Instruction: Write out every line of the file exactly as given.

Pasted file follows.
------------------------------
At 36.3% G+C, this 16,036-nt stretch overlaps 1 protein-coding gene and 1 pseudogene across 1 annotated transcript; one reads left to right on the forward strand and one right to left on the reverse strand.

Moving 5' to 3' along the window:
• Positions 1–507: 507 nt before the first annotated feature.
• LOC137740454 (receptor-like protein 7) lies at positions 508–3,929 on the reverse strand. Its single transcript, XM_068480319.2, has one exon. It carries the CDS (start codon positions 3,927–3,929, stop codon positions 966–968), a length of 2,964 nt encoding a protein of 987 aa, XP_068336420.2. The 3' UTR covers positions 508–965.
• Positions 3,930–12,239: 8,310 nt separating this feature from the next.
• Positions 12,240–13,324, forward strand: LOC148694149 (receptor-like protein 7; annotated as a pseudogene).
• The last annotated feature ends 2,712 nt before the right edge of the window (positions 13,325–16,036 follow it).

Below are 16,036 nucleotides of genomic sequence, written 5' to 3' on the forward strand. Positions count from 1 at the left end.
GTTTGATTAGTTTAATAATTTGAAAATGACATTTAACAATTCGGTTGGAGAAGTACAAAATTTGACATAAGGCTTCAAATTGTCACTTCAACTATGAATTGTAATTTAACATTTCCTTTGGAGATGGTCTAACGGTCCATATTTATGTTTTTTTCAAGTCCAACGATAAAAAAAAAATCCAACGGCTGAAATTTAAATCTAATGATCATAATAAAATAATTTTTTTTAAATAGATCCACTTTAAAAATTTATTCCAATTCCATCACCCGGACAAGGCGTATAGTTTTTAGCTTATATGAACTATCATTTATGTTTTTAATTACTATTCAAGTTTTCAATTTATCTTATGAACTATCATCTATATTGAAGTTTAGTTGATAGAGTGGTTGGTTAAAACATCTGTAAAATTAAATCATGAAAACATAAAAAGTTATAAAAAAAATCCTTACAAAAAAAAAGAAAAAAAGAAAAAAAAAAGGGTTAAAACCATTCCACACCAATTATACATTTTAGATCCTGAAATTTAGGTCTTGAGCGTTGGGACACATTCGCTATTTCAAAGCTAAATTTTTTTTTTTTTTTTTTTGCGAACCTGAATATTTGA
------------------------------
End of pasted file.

At 36.3% G+C, this 16,036-nt stretch overlaps 1 protein-coding gene and 1 pseudogene across 1 annotated transcript; one reads left to right on the forward strand and one right to left on the reverse strand.

Moving 5' to 3' along the window:
• Positions 1–507: 507 nt before the first annotated feature.
• LOC137740454 (receptor-like protein 7) lies at positions 508–3,929 on the reverse strand. Its single transcript, XM_068480319.2, has one exon. It carries the CDS (start codon positions 3,927–3,929, stop codon positions 966–968), a length of 2,964 nt encoding a protein of 987 aa, XP_068336420.2. The 3' UTR covers positions 508–965.
• Positions 3,930–12,239: 8,310 nt separating this feature from the next.
• Positions 12,240–13,324, forward strand: LOC148694149 (receptor-like protein 7; annotated as a pseudogene).
• The last annotated feature ends 2,712 nt before the right edge of the window (positions 13,325–16,036 follow it).

Below are 16,036 nucleotides of genomic sequence, written 5' to 3' on the forward strand. Positions count from 1 at the left end.
GTTTGATTAGTTTAATAATTTGAAAATGACATTTAACAATTCGGTTGGAGAAGTACAAAATTTGACATAAGGCTTCAAATTGTCACTTCAACTATGAATTGTAATTTAACATTTCCTTTGGAGATGGTCTAACGGTCCATATTTATGTTTTTTTCAAGTCCAACGATAAAAAAAAAATCCAACGGCTGAAATTTAAATCTAATGATCATAATAAAATAATTTTTTTTAAATAGATCCACTTTAAAAATTTATTCCAATTCCATCACCCGGACAAGGCGTATAGTTTTTAGCTTATATGAACTATCATTTATGTTTTTAATTACTATTCAAGTTTTCAATTTATCTTATGAACTATCATCTATATTGAAGTTTAGTTGATAGAGTGGTTGGTTAAAACATCTGTAAAATTAAATCATGAAAACATAAAAAGTTATAAAAAAAATCCTTACAAAAAAAAAGAAAAAAAGAAAAAAAAAAGGGTTAAAACCATTCCACACCAATTATACATTTTAGATCCTGAAATTTAGGTCTTGAGCGTTGGGACACATTCGCTATTTCAAAGCTAAATTTTTTTTTTTTTTTTTTTGCGAACCTGAATATTTGA